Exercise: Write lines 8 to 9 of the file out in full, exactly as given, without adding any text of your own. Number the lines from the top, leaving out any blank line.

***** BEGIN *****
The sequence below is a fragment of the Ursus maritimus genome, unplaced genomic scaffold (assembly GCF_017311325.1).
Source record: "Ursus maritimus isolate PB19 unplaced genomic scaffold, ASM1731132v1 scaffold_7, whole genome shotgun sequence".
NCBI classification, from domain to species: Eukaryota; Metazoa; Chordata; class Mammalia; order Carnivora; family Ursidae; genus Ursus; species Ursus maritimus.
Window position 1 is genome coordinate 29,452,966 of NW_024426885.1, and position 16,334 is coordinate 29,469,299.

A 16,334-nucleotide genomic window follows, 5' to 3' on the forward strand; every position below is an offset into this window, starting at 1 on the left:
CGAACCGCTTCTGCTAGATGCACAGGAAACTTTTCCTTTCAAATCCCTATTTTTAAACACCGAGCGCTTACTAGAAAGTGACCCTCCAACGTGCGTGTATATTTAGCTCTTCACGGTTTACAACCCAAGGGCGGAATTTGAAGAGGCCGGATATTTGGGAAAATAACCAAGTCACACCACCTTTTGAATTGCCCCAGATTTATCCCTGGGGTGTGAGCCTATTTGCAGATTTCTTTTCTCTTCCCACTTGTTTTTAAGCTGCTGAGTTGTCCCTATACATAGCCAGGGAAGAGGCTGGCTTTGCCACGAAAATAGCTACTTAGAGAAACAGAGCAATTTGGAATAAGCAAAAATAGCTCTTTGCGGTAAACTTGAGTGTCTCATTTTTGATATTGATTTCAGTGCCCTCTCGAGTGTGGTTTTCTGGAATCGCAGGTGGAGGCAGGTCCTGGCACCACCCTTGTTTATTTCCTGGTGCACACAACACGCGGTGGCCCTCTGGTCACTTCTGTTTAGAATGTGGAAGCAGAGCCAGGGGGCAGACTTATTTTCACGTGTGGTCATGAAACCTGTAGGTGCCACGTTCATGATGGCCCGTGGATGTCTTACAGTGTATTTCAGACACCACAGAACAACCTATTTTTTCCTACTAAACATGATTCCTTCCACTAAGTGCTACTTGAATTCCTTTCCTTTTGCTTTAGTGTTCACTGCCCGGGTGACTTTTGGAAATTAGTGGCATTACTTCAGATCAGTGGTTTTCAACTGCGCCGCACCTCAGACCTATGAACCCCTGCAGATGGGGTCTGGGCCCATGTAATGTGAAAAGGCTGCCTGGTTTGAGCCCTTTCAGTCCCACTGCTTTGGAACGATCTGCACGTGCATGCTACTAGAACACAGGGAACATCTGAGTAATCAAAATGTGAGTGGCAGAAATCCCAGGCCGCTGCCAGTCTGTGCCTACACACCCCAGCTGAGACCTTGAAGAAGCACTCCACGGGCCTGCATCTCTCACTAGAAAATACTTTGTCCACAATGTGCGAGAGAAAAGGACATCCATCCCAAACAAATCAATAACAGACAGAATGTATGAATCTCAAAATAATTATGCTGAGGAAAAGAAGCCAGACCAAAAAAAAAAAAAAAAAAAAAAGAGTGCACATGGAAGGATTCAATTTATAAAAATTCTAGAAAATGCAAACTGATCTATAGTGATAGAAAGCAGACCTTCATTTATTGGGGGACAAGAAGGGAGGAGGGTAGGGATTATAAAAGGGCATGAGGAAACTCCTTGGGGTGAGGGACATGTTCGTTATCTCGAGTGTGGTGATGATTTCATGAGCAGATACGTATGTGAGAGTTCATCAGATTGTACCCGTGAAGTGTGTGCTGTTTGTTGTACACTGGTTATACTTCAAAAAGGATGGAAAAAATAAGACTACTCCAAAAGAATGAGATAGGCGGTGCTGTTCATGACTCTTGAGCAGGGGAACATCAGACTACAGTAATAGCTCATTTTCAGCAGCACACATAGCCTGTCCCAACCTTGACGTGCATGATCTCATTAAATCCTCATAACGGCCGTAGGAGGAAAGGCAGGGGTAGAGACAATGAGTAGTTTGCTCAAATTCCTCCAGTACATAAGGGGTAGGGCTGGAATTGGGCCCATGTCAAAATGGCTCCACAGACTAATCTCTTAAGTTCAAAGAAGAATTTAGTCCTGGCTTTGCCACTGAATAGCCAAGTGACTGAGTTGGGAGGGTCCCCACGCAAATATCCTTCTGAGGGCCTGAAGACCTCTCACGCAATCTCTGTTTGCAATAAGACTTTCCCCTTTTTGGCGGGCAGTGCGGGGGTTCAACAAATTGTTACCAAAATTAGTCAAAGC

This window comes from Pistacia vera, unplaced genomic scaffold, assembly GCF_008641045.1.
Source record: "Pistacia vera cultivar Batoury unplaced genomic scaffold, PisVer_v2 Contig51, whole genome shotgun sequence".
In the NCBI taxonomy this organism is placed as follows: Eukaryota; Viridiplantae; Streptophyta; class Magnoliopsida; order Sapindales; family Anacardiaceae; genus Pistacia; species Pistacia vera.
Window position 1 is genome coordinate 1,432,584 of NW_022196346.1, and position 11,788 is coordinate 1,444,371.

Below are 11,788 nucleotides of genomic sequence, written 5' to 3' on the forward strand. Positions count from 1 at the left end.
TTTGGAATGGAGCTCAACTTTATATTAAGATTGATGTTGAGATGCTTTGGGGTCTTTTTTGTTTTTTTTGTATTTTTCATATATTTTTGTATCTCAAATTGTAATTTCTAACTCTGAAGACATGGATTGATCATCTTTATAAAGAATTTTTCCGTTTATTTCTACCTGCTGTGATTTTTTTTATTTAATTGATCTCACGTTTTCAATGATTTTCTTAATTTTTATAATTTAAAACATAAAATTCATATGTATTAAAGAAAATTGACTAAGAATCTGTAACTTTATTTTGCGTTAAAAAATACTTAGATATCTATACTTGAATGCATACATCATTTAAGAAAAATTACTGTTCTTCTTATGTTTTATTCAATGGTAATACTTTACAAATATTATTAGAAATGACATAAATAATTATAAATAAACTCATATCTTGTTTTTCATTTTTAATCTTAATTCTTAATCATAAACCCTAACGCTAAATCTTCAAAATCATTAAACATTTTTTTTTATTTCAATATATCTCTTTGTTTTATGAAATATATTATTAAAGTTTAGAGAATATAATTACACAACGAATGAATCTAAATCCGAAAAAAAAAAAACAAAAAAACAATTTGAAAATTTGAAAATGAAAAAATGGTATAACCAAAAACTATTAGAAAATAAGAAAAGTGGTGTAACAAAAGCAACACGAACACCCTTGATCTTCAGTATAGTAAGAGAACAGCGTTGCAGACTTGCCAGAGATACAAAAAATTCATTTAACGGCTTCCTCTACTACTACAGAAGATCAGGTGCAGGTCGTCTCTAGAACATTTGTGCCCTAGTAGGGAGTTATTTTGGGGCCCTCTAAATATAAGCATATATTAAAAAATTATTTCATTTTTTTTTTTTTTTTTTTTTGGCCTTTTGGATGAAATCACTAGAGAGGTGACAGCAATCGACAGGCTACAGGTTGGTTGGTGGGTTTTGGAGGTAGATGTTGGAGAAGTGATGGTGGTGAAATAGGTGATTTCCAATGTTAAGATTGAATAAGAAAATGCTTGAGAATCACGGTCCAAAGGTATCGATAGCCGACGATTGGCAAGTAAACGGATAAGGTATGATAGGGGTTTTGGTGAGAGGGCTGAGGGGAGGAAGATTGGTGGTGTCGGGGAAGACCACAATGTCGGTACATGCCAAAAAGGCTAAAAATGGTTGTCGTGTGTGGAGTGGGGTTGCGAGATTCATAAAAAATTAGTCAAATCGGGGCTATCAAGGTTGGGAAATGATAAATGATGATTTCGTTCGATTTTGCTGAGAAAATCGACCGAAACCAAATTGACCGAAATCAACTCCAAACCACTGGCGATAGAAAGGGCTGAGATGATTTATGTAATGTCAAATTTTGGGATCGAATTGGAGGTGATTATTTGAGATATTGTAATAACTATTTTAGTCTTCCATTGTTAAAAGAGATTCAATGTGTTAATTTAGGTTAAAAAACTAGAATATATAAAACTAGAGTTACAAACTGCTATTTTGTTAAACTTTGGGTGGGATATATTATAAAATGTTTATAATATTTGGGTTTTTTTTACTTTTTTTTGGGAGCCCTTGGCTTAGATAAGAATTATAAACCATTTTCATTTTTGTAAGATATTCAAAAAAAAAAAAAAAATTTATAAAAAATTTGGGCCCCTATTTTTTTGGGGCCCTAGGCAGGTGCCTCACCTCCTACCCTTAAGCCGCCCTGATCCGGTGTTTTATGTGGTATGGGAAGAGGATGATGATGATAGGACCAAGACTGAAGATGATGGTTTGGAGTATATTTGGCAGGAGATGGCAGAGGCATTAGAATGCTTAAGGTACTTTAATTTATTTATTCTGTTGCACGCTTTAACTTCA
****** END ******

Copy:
Source record: "Pistacia vera cultivar Batoury unplaced genomic scaffold, PisVer_v2 Contig51, whole genome shotgun sequence".
In the NCBI taxonomy this organism is placed as follows: Eukaryota; Viridiplantae; Streptophyta; class Magnoliopsida; order Sapindales; family Anacardiaceae; genus Pistacia; species Pistacia vera.